Raising Children's Network
Children with autism spectrum disorder (ASD) can behave aggressively towards themselves or other people. There are lots of strategies you can use to help prevent and manage your child’s self-injurious or aggressive behaviour.
Australian Dietary Guidelines
The Australian Dietary Guidelines provide up-to-date advice about the amount and kinds of foods that we need to eat for health and wellbeing. The recommendations are based on scientific evidence, developed after looking at good quality research.
When you recognise and build on the strengths, interests and talents of your child with autism spectrum disorder (ASD), you can develop and strengthen your child’s confidence and self-esteem. Everyday activities give you lots of opportunities to do this.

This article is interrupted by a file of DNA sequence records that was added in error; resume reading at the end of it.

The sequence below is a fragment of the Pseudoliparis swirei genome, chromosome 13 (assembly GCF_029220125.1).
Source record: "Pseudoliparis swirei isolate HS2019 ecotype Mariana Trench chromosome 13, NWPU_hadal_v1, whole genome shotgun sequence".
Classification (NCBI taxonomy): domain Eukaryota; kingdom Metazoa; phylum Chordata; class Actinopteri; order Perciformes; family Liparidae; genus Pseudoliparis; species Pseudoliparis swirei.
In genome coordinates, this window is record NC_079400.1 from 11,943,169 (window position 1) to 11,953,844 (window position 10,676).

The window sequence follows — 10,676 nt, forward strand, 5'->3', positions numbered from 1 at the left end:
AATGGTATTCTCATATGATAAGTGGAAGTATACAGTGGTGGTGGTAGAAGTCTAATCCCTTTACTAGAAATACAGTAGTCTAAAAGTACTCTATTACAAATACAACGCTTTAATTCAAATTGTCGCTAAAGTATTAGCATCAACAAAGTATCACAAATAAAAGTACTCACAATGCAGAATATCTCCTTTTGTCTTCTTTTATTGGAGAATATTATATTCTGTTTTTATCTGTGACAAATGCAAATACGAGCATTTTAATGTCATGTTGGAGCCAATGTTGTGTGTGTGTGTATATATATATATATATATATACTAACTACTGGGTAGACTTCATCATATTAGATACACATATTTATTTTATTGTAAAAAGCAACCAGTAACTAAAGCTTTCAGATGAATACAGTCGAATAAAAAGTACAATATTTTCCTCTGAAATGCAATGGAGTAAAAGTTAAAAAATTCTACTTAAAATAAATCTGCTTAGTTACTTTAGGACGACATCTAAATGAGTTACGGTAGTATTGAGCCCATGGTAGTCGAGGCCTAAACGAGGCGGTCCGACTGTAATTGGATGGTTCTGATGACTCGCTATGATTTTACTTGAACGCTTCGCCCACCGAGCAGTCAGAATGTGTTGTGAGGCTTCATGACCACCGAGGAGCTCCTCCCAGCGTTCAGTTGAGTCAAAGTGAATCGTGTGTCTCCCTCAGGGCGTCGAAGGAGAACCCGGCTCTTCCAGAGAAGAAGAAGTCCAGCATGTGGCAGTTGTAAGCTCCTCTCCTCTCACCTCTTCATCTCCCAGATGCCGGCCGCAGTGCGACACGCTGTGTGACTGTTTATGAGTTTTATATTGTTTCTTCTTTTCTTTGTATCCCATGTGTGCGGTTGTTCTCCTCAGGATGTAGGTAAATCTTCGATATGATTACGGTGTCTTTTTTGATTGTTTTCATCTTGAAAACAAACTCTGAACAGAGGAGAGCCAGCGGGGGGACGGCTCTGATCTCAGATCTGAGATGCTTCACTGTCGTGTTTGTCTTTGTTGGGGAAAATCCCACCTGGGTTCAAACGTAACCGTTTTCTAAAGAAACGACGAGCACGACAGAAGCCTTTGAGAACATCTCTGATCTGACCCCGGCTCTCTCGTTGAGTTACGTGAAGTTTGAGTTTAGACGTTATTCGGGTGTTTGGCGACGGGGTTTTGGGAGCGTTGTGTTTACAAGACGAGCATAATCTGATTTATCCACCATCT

Changes in familiar activities, places or people can make us all feel anxious. Children and teenagers with autism spectrum disorder (ASD) can find these things particularly stressful. You can help by planning and preparing your child for changes to everyday routines and activities.
Learning how to cooperate with others is an important skill, but teaching this skill to children and teenagers with autism spectrum disorder (ASD) can be challenging. Luckily, there are many ways you can help your child with ASD develop more cooperative behaviour.
out our Playgroups who are looking for families to
Playgroup NSW, the peak body representing playgroups across NSW, is a not-for-profit organisation dedicated to supporting families and strengthening local communities through playgroups.
Children love playing with balls of all shapes and sizes. And with good reason: balls are great for group play, organised sports or just playing by yourself. They are also suitable for a variety of age groups (from babies to children and even adults).
Mothercraft nurse, Chris Minogue, answers one of Kinderling Radio listener’s question on how to keep their child safe on the ground.